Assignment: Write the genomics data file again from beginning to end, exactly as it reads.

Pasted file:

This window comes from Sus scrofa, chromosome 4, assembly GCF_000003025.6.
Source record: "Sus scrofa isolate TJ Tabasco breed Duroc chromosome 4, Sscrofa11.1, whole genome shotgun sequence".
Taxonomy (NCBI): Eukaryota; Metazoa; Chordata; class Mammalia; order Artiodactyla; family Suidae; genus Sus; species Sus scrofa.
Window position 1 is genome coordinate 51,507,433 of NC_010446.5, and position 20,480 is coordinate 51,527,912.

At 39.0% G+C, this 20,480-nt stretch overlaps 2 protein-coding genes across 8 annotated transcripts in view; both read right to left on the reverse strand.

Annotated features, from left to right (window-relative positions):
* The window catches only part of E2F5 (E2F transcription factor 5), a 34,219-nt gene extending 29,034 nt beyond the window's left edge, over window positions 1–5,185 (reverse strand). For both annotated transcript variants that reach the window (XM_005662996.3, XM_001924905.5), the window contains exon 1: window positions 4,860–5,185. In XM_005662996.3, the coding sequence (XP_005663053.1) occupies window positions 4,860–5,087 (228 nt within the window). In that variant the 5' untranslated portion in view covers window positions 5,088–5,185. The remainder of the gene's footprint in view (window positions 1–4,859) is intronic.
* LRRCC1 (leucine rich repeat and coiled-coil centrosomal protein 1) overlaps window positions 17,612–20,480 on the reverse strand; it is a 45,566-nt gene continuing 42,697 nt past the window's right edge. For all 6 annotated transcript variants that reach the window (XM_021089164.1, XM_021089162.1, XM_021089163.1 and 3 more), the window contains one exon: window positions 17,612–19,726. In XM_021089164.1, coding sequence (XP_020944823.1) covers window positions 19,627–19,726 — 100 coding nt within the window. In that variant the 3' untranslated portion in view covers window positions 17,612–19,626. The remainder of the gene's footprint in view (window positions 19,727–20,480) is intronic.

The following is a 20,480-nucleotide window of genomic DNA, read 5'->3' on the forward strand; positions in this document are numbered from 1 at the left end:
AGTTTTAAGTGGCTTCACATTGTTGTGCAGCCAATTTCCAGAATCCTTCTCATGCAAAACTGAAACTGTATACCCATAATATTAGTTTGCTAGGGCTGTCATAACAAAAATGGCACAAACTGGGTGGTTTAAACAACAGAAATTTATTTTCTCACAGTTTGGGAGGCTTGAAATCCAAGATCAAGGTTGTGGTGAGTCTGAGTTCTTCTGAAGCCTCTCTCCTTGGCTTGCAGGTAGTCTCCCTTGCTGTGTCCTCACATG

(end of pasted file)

This window comes from Sus scrofa, chromosome 4, assembly GCF_000003025.6.
Source record: "Sus scrofa isolate TJ Tabasco breed Duroc chromosome 4, Sscrofa11.1, whole genome shotgun sequence".
Taxonomy (NCBI): Eukaryota; Metazoa; Chordata; class Mammalia; order Artiodactyla; family Suidae; genus Sus; species Sus scrofa.
Window position 1 is genome coordinate 51,507,433 of NC_010446.5, and position 20,480 is coordinate 51,527,912.

At 39.0% G+C, this 20,480-nt stretch overlaps 2 protein-coding genes across 8 annotated transcripts in view; both read right to left on the reverse strand.

Annotated features, from left to right (window-relative positions):
* The window catches only part of E2F5 (E2F transcription factor 5), a 34,219-nt gene extending 29,034 nt beyond the window's left edge, over window positions 1–5,185 (reverse strand). For both annotated transcript variants that reach the window (XM_005662996.3, XM_001924905.5), the window contains exon 1: window positions 4,860–5,185. In XM_005662996.3, the coding sequence (XP_005663053.1) occupies window positions 4,860–5,087 (228 nt within the window). In that variant the 5' untranslated portion in view covers window positions 5,088–5,185. The remainder of the gene's footprint in view (window positions 1–4,859) is intronic.
* LRRCC1 (leucine rich repeat and coiled-coil centrosomal protein 1) overlaps window positions 17,612–20,480 on the reverse strand; it is a 45,566-nt gene continuing 42,697 nt past the window's right edge. For all 6 annotated transcript variants that reach the window (XM_021089164.1, XM_021089162.1, XM_021089163.1 and 3 more), the window contains one exon: window positions 17,612–19,726. In XM_021089164.1, coding sequence (XP_020944823.1) covers window positions 19,627–19,726 — 100 coding nt within the window. In that variant the 3' untranslated portion in view covers window positions 17,612–19,626. The remainder of the gene's footprint in view (window positions 19,727–20,480) is intronic.

The following is a 20,480-nucleotide window of genomic DNA, read 5'->3' on the forward strand; positions in this document are numbered from 1 at the left end:
AGTTTTAAGTGGCTTCACATTGTTGTGCAGCCAATTTCCAGAATCCTTCTCATGCAAAACTGAAACTGTATACCCATAATATTAGTTTGCTAGGGCTGTCATAACAAAAATGGCACAAACTGGGTGGTTTAAACAACAGAAATTTATTTTCTCACAGTTTGGGAGGCTTGAAATCCAAGATCAAGGTTGTGGTGAGTCTGAGTTCTTCTGAAGCCTCTCTCCTTGGCTTGCAGGTAGTCTCCCTTGCTGTGTCCTCACATG